By Yogesh Simpson Mountain Outlaw Magazine Contributor

I was standing outside Peach Street Studios on a warm night last
summer when one of the studio’s founders, Cornell “Doc” Wiley,
casually dropped a bomb on me.

Doc is a large and affable man
with a resume that includes a
Grammy for mixing and engineering.
During his 30 years in
the business, he’s worked with a
long list of big-name musicians,
including U2, Prince and David
Lee Roth.

Doc and his partners at Peach
Street Studios are optimistic
about the potential for Bozeman
to be a regional, if not national
hub for people in all aspects of
the music business.

“It feels like Athens, Georgia in
the ‘80s,” Doc said. He recounted
a tale from a spring night
earlier that year when he went
out on the town to hear some
music, starting at a Salvation
Army event and ending at the
Filling Station:

“I saw nine bands in one night,
and none of them sucked! And I
walked to all of those venues.”
Perhaps the inordinate amount of
talent in this little town is due to the
area’s natural beauty.

The team at Peach Street:
peach team

“Creative people are attracted to
beauty,” says Jesse Barney, owner of
Resonance Studios. “They’re attracted
to wonderful things to do outside,
and [being] able to go kayaking or rock
climbing or snowboarding.”

“It’s inspiring, and it’s part of the fuel
for doing our art,” Barney said.

There is strong support for artists and
musicians in Southwest Montana, according
to Jeremiah Slovarp, who runs
Jereco Studios out of Peach Street with
Luke Flansburg.

“In talking about the industry as a
whole here, you can’t discount the
infrastructure,” Slovarp said. “You
need to take into account the support
network for the artists in the film and
music industry. There are a lot of film
companies in this town, and they are
doing very well.”

Slovarp pointed out that Bozeman is
also home to Weber mandolins, Gibson
guitars, and HeadRoom headphones,
as well as guys like Bill Payne of Little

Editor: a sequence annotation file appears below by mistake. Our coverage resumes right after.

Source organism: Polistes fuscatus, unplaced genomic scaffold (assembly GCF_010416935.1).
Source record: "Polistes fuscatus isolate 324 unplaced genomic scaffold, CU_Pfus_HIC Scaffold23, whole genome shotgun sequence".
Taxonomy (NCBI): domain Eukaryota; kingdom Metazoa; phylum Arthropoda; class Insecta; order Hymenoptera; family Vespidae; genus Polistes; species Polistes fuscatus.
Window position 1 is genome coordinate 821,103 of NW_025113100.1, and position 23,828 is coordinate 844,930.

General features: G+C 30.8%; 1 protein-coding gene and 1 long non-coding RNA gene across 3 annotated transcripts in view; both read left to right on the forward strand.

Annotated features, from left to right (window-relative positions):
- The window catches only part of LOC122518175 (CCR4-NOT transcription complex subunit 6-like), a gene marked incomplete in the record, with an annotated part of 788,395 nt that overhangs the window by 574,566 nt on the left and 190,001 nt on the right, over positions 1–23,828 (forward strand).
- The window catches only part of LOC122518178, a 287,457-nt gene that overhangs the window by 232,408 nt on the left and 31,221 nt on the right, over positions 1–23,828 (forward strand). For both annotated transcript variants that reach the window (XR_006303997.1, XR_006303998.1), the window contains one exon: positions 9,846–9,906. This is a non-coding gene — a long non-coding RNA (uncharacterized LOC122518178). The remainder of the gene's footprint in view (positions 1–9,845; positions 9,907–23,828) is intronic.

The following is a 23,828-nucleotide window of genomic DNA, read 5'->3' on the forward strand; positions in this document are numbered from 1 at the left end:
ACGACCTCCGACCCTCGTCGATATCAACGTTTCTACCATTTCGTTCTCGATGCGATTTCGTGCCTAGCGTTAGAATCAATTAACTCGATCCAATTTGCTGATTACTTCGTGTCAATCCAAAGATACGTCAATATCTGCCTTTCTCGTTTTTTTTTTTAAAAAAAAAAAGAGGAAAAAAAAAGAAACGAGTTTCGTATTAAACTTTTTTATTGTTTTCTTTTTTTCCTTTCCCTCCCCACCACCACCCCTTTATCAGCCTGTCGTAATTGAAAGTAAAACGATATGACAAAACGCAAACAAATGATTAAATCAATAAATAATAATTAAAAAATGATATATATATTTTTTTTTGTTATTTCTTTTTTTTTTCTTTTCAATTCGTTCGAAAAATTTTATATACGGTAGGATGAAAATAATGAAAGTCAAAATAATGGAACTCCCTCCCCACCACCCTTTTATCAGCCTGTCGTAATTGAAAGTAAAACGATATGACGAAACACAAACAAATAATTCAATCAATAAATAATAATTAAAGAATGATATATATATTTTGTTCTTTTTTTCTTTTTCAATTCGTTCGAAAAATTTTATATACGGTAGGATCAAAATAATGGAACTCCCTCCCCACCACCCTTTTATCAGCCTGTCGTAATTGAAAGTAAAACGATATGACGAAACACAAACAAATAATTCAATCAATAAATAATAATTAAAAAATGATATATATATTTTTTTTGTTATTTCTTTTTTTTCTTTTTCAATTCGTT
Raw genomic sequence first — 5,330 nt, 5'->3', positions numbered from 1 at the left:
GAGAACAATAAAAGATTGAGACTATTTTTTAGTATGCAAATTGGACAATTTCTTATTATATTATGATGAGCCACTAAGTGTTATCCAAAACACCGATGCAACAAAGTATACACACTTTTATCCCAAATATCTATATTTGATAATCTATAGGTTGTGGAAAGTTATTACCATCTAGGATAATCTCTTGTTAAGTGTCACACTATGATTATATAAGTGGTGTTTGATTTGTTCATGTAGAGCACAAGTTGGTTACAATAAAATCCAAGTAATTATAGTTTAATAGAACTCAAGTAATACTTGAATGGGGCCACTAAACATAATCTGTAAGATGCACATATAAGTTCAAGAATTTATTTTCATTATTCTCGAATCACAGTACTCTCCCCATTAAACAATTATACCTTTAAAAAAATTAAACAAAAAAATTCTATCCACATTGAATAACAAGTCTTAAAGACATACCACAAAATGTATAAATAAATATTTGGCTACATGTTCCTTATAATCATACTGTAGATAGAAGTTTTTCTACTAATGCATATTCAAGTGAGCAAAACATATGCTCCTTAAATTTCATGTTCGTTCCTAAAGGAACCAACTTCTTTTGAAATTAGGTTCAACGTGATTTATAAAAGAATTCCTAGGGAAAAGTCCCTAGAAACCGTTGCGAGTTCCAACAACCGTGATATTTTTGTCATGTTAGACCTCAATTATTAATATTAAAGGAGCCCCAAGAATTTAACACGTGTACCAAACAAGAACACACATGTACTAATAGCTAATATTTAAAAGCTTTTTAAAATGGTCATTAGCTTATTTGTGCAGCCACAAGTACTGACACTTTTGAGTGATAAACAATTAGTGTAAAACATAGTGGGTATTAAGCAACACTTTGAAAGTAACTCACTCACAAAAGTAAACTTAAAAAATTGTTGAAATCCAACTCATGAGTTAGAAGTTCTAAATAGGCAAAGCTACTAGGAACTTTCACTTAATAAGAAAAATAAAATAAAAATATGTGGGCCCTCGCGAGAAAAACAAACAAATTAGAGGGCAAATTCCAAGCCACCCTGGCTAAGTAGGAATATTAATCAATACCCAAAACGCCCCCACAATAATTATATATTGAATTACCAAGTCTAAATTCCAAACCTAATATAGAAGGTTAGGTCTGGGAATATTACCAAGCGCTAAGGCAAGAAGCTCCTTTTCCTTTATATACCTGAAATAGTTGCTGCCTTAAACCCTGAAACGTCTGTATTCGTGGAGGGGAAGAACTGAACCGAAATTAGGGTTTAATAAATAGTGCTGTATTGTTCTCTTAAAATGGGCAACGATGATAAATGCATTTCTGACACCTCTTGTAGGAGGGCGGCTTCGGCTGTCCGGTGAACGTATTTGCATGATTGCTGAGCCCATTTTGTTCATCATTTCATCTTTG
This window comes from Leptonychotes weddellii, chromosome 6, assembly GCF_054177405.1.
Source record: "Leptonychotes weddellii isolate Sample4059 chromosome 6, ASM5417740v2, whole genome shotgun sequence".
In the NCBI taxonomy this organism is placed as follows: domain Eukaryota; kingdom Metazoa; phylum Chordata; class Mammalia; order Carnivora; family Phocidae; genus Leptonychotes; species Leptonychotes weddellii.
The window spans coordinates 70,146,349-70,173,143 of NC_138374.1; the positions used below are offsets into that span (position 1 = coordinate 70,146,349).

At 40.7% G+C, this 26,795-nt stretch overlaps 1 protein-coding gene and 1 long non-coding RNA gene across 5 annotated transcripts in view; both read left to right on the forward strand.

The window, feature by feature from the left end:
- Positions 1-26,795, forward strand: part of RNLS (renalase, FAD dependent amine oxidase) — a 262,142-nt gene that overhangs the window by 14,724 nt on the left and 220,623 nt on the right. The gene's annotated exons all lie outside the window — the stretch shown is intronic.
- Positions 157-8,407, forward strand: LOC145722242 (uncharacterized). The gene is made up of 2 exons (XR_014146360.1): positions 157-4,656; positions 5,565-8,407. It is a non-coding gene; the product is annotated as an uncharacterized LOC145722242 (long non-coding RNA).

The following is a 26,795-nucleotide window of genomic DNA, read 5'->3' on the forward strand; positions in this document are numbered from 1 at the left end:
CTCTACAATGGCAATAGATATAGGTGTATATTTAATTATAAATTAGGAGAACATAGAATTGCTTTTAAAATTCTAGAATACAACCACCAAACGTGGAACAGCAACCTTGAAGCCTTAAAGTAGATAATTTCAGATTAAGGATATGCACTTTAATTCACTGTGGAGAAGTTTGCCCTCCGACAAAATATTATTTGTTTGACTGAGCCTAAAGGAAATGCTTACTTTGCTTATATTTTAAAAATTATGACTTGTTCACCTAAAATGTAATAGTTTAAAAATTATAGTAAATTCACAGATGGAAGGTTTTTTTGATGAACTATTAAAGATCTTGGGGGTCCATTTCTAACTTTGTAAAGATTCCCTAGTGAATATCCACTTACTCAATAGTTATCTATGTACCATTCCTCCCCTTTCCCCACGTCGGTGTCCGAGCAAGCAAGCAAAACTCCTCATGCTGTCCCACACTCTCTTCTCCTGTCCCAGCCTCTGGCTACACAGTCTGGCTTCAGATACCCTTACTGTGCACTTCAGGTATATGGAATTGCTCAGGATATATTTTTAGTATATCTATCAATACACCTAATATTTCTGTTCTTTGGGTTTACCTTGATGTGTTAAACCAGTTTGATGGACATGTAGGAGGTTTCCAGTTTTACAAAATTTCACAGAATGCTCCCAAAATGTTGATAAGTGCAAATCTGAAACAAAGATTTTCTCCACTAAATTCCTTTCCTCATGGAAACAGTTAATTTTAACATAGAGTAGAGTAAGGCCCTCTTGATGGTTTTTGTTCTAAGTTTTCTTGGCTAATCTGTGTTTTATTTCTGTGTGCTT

Feet, legendary songwriter Kostas, and
Rolling Stone photographer and guitar
pickup maker Larry DiMarzio.

“What we have here are the ingredients,”
Slovarp said. “We have the art,
we have the support, we have the venues,
we have the promoters. We have
all the ingredients to make the recipe
successful, so when it comes out of
the oven it tastes good.”

jereco

It’s not just the Peach Street partners who are upbeat
about Bozeman’s musical ingredients. I’ve since brought
up this conversation with others in the business, and
most agree with Slovarp on all counts except the venues.

One glaring niche, in particular, needs to be filled, says
Lucia Stewart, a music promoter, producer and KGLT DJ.

“We need a multifaceted venue with a capacity of 1,200
to 1,800 people that could handle a sit-down, classical
performance or a fantastically decorated fundraiser or
dance party,” Stewart said. “We’re poised here to support
a venue like that, and to exponentially grow the cultural
hub we already have.”

Compared to towns of similar population and size, Bozeman
has a disproportionately small number of venues, said
Tyler Miller, guitarist with the band Tumbledown House.
It’s especially unfortunate, he said, given the enormous
talent here.

But a small city also has advantages. It’s fairly easy to get
paying gigs here, unlike bigger cities.

“In places like L.A. it’s ‘pay to play’. It’s event driven,” Doc
said, meaning bands pay to rent a venue and then have to
sell tickets to make their money back.

Plus, Bozeman venue owners and crowds are more supportive
here than in other parts of the country, Miller
says.

From the concrete stoop on Peach Street it seems like a long
way to the glittery music meccas like Austin. But with so much
talent, infrastructure and motivation in Bozeman and Southwest
Montana, maybe we’re closer than I thought.

Yogesh Simpson is a writer, photographer, graphic designer and musician living in Bozeman. This story was first published in the Winter 2011/12 issue of Mountain Outlaw magazine. Photos courtesy of Peach Street Studios.